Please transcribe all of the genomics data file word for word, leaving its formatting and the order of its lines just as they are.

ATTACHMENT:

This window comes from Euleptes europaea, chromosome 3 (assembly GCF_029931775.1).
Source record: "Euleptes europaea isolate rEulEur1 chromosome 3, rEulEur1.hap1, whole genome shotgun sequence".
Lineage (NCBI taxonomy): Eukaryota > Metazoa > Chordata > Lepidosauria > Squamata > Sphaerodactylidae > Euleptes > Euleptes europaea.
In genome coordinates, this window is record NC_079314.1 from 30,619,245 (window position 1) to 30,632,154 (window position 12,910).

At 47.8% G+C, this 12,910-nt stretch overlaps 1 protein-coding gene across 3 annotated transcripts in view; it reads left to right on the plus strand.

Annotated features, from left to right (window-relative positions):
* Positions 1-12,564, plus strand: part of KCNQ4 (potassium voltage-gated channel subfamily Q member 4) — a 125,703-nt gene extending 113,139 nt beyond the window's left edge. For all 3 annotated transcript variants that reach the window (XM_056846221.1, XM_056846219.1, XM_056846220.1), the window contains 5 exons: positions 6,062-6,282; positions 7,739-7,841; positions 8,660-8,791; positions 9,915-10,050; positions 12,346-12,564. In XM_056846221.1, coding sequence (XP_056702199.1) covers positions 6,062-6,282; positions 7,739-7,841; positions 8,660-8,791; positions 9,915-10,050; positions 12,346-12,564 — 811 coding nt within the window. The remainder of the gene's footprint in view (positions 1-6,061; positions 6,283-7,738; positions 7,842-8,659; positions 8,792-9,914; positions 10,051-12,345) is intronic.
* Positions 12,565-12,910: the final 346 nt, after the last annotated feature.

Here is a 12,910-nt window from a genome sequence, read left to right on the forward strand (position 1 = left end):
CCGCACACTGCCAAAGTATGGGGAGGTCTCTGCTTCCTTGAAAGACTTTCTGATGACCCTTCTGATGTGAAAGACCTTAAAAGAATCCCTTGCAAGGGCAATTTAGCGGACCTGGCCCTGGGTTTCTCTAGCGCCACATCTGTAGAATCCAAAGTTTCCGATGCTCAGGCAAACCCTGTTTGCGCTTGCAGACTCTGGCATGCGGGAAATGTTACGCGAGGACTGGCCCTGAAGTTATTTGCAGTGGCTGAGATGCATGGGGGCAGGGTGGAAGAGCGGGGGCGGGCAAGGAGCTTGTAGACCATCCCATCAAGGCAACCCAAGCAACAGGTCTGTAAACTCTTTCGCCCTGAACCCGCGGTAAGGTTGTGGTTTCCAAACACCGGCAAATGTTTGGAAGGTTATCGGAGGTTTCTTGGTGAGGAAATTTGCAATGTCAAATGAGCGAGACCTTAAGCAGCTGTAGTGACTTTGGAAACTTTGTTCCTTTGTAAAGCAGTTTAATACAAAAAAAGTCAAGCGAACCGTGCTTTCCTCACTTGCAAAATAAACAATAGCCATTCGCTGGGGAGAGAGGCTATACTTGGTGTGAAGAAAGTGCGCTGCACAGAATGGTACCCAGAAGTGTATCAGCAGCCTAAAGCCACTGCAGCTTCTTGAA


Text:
This window comes from Euleptes europaea, chromosome 3 (assembly GCF_029931775.1).
Source record: "Euleptes europaea isolate rEulEur1 chromosome 3, rEulEur1.hap1, whole genome shotgun sequence".
Lineage (NCBI taxonomy): Eukaryota > Metazoa > Chordata > Lepidosauria > Squamata > Sphaerodactylidae > Euleptes > Euleptes europaea.
In genome coordinates, this window is record NC_079314.1 from 30,619,245 (window position 1) to 30,632,154 (window position 12,910).

At 47.8% G+C, this 12,910-nt stretch overlaps 1 protein-coding gene across 3 annotated transcripts in view; it reads left to right on the plus strand.

Annotated features, from left to right (window-relative positions):
* Positions 1-12,564, plus strand: part of KCNQ4 (potassium voltage-gated channel subfamily Q member 4) — a 125,703-nt gene extending 113,139 nt beyond the window's left edge. For all 3 annotated transcript variants that reach the window (XM_056846221.1, XM_056846219.1, XM_056846220.1), the window contains 5 exons: positions 6,062-6,282; positions 7,739-7,841; positions 8,660-8,791; positions 9,915-10,050; positions 12,346-12,564. In XM_056846221.1, coding sequence (XP_056702199.1) covers positions 6,062-6,282; positions 7,739-7,841; positions 8,660-8,791; positions 9,915-10,050; positions 12,346-12,564 — 811 coding nt within the window. The remainder of the gene's footprint in view (positions 1-6,061; positions 6,283-7,738; positions 7,842-8,659; positions 8,792-9,914; positions 10,051-12,345) is intronic.
* Positions 12,565-12,910: the final 346 nt, after the last annotated feature.

Here is a 12,910-nt window from a genome sequence, read left to right on the forward strand (position 1 = left end):
CCGCACACTGCCAAAGTATGGGGAGGTCTCTGCTTCCTTGAAAGACTTTCTGATGACCCTTCTGATGTGAAAGACCTTAAAAGAATCCCTTGCAAGGGCAATTTAGCGGACCTGGCCCTGGGTTTCTCTAGCGCCACATCTGTAGAATCCAAAGTTTCCGATGCTCAGGCAAACCCTGTTTGCGCTTGCAGACTCTGGCATGCGGGAAATGTTACGCGAGGACTGGCCCTGAAGTTATTTGCAGTGGCTGAGATGCATGGGGGCAGGGTGGAAGAGCGGGGGCGGGCAAGGAGCTTGTAGACCATCCCATCAAGGCAACCCAAGCAACAGGTCTGTAAACTCTTTCGCCCTGAACCCGCGGTAAGGTTGTGGTTTCCAAACACCGGCAAATGTTTGGAAGGTTATCGGAGGTTTCTTGGTGAGGAAATTTGCAATGTCAAATGAGCGAGACCTTAAGCAGCTGTAGTGACTTTGGAAACTTTGTTCCTTTGTAAAGCAGTTTAATACAAAAAAAGTCAAGCGAACCGTGCTTTCCTCACTTGCAAAATAAACAATAGCCATTCGCTGGGGAGAGAGGCTATACTTGGTGTGAAGAAAGTGCGCTGCACAGAATGGTACCCAGAAGTGTATCAGCAGCCTAAAGCCACTGCAGCTTCTTGAA